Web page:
They will likely respond with something like, “How does a baby come into the world?” Start slowly with a response such as, “Babies sometimes come into the world because their parents want to make a bigger family.” Spare them terms like “husbands and wives” or “a mommy and a daddy” and keep it gender neutral and sexual orientation/preference neutral to prepare your kids for our modern age. If your child is young, such a simple answer may satisfy them for quite some time.

Teach your kids about their bodies

Kids don’t know to be weirded out about their bodies, about making babies, or about concepts like sexuality unless they learn from someone that these things are potentially awkward and uncomfortable subjects. Teaching your children to name their body parts, be proud of their bodies, explore in private, and understand that they are in command of their bodies and that your kids can only be touched when they want to be sets them on a path to empowerment and self-respect.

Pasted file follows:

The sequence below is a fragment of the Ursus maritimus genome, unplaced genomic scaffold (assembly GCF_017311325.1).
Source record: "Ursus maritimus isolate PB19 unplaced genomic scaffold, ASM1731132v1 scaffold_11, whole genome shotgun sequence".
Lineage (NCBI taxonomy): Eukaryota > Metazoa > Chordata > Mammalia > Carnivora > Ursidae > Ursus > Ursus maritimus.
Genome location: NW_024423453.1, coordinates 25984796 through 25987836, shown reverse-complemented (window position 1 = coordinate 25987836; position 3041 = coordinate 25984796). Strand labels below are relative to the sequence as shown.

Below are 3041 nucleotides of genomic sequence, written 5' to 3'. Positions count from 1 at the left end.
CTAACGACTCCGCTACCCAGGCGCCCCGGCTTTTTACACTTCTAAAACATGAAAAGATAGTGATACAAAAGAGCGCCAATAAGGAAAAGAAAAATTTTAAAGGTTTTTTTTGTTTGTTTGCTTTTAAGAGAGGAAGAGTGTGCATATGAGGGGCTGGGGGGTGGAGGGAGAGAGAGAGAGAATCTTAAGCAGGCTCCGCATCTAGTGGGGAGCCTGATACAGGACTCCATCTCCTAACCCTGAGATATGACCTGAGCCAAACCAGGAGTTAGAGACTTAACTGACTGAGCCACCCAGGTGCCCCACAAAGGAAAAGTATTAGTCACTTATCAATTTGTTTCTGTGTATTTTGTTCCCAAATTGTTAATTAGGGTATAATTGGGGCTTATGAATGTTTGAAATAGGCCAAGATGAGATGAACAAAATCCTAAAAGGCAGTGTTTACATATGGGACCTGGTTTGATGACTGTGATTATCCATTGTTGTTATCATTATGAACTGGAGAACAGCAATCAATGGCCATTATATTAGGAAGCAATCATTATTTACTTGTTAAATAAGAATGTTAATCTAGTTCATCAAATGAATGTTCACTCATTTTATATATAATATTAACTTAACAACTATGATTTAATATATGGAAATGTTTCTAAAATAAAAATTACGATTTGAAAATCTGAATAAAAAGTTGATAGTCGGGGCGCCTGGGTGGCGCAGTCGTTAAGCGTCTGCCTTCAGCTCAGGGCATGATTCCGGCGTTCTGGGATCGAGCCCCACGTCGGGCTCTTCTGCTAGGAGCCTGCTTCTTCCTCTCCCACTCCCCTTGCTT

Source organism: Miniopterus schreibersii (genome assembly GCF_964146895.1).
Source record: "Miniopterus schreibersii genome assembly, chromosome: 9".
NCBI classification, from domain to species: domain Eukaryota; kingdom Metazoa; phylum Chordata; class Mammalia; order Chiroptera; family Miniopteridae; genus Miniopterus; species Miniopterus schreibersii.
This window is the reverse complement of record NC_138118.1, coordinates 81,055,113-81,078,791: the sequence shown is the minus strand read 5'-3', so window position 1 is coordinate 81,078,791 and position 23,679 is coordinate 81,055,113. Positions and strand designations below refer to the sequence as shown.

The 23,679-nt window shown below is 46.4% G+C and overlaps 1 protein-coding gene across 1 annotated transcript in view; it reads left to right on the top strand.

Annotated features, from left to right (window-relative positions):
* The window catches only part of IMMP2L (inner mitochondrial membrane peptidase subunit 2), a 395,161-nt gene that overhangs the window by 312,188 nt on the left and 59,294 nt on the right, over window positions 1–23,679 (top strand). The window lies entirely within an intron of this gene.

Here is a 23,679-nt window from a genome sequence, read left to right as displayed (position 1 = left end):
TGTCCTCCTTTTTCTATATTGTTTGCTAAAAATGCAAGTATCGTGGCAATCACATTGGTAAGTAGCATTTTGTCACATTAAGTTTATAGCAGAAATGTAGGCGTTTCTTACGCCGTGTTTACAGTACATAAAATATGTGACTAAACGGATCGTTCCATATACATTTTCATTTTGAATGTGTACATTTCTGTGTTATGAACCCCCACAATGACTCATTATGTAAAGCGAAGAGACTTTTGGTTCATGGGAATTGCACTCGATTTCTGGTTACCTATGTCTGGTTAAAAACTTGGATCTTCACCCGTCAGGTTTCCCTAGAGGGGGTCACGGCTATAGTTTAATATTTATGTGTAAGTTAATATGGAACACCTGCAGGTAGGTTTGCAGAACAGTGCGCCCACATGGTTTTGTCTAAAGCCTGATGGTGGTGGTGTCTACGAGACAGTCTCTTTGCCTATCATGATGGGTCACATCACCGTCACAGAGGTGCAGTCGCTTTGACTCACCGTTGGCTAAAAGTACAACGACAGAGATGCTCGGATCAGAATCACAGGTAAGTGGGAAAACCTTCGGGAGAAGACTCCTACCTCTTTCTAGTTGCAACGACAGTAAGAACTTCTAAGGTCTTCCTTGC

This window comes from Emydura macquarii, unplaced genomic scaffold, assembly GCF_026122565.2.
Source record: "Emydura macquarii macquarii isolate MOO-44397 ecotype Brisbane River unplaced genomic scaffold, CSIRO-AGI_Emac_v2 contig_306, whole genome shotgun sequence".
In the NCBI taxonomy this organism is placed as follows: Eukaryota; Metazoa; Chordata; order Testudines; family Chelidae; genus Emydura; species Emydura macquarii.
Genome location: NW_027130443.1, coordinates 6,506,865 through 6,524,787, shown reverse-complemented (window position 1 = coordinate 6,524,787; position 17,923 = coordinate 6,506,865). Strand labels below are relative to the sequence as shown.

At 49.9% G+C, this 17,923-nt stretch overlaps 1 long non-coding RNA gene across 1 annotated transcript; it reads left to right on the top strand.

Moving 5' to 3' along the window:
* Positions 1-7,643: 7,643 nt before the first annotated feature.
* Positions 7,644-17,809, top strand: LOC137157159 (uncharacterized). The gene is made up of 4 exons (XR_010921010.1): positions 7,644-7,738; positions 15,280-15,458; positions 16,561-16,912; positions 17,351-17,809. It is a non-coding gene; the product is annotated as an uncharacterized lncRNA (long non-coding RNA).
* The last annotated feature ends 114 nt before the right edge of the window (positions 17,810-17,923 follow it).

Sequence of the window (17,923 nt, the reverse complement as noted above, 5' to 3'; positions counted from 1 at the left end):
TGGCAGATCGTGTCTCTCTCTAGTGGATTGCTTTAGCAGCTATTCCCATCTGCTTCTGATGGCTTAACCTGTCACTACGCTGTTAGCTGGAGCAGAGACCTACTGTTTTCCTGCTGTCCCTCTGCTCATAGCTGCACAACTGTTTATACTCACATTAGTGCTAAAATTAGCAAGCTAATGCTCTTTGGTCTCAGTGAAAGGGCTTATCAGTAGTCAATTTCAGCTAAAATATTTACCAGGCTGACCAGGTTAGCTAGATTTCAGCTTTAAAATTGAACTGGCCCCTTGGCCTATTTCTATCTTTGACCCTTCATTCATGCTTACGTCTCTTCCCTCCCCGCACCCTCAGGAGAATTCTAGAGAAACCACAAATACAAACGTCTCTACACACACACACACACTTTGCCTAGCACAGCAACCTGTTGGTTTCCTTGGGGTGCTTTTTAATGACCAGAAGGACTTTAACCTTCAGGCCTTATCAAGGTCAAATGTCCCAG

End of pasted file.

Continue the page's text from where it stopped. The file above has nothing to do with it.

Find books that can help

When my daughters started asking questions even I got a little nervous. It wasn’t fear of the subject matter, it was fear of delivering the subject matter in a way that would set the right tone and make sure that I was their most trusted resource. My solution was to totally empower myself and the other adults who were close to the girls with LOTS of information.

I turned to Amazon, which I so often do, for highly rated titles that were age-appropriate and read all of the user reviews. I searched books on talking to kids about sex, teaching children about bodies, and also books for parents about talking to kids about sex. We got two books that were for us to share with the girls and two books (Amazing You!: Getting Smart About Your Private Parts and It’s Not the Stork!: A Book About Girls, Boys, Babies, Bodies, Families and Friends) that were just for the grown-ups to read.

Don’t shame your child’s exploration